Although the fragile pages of the diary have not been transcribed, we know that it was first required as a school exercise when Hannah was twelve years old, and later she continued to write in it voluntarily. The diary covers every day matters, especially focusing on community gatherings and church meetings.
|One of the first entries in Hannah Gwinn's 1804 diary:|
"I am again assembled with my young mates
and hope to pass my time agreeably."
Within two years, Hannah found a suitor in Samuel Loring, a ship's captain in Salem's profitable commercial shipping trade. As it turned out, Samuel was a bit of a romantic.
|Samuel Loring (1785 - 1843). This carte-de-visite|
photo was made from a painting of Loring.
Good night good night and is it so
and must I from my Hannah go
Oh Hannah say good night once more
And I'll repeat it o'er & o'er
Till the first glance of Dawning light
Shall find us still saying good night
And still good night my Hannah say
But whisper still a minutes stay
and I will stay & every minute
Shall have an age of Rapture in it
xxx talk & speak in quick Delight
And murmur while we kiss good night
Good night you murmur with a sigh
And tell me it is time to fly
And I will now to kiss no more
Yet kiss you closer than before
And then Dear Girl once more good night
|Samuel Loring's poem to his sweetheart Hannah Gwinn.|
Composed December 25, 1809. (LCDM 93.45.349.4)
Hannah and Samuel married two years later on Christmas Day, 1811. At the time, Christmas was not celebrated as it is today, and the families that did make note of it simply went to church or shared a special meal together. Hannah's marriage to Samuel made this a Christmas to remember.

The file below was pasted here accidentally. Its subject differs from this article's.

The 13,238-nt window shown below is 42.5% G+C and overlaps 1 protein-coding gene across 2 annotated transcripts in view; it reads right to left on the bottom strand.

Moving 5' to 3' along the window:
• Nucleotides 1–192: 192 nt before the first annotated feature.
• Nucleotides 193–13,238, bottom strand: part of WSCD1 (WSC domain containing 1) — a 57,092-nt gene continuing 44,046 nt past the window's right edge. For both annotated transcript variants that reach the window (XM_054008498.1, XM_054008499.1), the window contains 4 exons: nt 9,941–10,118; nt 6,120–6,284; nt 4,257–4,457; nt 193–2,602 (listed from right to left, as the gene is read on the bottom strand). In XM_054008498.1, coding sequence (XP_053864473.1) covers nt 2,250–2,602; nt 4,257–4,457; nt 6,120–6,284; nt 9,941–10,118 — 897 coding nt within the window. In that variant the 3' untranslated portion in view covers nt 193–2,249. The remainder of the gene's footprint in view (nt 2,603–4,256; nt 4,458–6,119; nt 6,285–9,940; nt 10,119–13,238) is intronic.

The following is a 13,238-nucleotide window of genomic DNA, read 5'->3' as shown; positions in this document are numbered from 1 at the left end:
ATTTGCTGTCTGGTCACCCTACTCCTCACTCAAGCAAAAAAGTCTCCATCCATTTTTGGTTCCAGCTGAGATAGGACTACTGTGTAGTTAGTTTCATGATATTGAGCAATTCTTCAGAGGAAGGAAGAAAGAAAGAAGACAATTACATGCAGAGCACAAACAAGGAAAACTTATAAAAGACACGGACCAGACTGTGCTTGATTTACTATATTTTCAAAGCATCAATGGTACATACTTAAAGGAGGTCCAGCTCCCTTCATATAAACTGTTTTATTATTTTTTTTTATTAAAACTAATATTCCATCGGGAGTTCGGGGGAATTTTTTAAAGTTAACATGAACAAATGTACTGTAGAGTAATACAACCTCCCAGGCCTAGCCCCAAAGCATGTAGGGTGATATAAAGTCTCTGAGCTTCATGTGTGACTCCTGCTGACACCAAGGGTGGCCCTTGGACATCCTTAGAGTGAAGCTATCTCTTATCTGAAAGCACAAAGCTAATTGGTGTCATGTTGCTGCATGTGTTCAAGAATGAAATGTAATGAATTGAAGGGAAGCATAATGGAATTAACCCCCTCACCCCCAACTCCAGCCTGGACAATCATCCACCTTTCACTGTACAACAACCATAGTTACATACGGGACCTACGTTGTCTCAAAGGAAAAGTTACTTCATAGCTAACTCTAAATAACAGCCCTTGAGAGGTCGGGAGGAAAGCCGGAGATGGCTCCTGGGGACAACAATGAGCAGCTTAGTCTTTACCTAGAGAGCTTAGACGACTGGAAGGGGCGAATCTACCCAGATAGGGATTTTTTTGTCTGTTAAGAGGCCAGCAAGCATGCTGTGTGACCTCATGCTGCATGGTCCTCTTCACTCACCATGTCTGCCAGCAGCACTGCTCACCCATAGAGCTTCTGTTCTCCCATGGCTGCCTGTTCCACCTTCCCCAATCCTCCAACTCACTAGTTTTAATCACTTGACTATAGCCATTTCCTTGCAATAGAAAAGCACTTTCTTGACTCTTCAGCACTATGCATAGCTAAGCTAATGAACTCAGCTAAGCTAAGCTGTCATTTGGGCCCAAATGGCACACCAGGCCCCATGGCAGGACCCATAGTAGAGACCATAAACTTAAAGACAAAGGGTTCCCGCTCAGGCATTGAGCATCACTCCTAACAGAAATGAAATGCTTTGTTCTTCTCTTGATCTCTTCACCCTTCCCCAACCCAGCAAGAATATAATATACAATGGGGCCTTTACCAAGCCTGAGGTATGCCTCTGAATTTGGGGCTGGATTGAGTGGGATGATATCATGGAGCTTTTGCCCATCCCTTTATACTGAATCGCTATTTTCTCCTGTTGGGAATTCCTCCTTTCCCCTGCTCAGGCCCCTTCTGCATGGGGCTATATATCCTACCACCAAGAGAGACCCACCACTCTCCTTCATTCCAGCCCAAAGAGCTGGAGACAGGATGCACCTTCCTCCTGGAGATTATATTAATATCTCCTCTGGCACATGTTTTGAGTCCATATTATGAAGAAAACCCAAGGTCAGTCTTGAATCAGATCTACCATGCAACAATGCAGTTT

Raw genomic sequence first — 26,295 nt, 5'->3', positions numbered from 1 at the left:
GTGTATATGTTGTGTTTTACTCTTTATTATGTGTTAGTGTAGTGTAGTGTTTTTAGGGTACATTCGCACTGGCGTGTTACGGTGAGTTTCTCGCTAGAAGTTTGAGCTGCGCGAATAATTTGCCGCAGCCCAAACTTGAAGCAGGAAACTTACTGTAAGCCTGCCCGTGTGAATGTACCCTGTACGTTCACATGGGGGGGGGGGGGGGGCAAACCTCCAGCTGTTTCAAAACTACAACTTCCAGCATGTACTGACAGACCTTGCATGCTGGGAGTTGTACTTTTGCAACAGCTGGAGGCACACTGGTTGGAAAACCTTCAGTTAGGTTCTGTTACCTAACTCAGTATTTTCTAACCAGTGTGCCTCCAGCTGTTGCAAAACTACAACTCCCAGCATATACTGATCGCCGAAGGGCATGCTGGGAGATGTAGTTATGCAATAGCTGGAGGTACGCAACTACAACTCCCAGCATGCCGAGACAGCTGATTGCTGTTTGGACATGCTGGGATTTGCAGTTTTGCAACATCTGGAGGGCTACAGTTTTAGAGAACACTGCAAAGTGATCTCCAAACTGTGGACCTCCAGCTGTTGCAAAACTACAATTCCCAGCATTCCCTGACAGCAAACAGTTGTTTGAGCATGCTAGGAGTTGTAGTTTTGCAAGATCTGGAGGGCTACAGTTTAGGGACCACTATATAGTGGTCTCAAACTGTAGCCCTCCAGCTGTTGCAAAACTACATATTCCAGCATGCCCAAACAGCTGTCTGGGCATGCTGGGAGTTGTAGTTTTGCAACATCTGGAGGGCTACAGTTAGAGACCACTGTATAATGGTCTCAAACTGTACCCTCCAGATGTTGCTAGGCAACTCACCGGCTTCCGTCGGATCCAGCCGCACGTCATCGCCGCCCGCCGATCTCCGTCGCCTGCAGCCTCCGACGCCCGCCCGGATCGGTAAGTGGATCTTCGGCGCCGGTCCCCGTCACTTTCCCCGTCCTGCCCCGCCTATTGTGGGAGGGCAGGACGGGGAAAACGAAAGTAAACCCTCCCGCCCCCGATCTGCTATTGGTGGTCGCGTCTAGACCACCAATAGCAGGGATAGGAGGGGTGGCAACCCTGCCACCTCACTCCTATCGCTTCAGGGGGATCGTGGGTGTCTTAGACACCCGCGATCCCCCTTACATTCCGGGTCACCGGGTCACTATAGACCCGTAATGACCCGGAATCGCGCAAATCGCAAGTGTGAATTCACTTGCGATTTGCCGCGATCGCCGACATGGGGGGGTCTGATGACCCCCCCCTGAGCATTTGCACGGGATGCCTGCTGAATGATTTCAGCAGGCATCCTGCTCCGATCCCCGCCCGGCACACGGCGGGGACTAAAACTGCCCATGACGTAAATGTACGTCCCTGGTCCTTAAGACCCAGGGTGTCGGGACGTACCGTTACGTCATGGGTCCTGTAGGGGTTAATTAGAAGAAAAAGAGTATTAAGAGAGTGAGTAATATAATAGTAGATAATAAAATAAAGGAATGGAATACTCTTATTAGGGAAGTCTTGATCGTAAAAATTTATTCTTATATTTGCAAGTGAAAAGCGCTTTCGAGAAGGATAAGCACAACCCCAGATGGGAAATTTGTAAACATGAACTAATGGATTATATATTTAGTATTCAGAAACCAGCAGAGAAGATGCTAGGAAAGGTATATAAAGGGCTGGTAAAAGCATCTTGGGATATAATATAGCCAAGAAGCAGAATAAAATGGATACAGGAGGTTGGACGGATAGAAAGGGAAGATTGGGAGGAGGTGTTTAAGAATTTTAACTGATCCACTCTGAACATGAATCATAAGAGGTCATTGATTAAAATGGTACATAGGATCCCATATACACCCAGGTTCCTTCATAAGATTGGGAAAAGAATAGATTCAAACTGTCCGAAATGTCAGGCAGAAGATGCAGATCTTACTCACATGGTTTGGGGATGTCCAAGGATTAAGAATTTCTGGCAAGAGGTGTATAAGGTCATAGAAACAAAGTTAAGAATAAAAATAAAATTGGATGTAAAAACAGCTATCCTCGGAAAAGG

The Lorings had six children: Samuel, Jr., Spencer, Mercy, Frank, Thaddeus and William.
In 1819, Samuel Loring took Hannah's diary with him to sea. He used the blank pages at the back of the diary for his ship master's log from December 28, 1819 - August 30, 1820. The log's entries detail his travels from his home port of Salem, Massachusetts to Baltimore, Superior, the West Indies, Curocoa (island in Carribean), and St. Lucia.
I like to believe that Samuel didn't take Hannah's diary just for the use of its blank pages, but wanted a sweet reminder of his wife while they were separated for weeks at a time.
Tragically, in 1843, Samuel Loring died at sea. The loss meant that Hannah would never see her beloved Samuel again, since his body was buried at sea.
Hannah and Samuel's only daughter, Mercy, invited her widowed mother to come live with her. Mercy Loring had married George E. Smith a pianoforte maker (from a long line of mariners and cabinet makers in Salem). The young couple had settled in Millburn, Lake County, Illinois with their two-year old daughter Susannah. ("Susie" married David J. Minto in 1869).
Hannah Loring made the long trek to Illinois to live with her daughter's family, bringing her childhood diary/Samuel's ship's log, and poems.
On September 18, 1847, Hannah passed away with her daughter and grandchildren around her. She is buried at Home Oaks Cemetery on Deep Lake Road in Lake Villa.
|Grave marker for George Smith's and Mercy Loring Smith's |
mothers who lived with them:
Hannah Gwinn Loring and Mary Ford Smith.
In 1993, Hannah's great-great granddaughters, Lura Johaningsmeir and Katherine Minto, donated these items, along with other Smith and Minto family heirlooms to the Lake County Discovery Museum.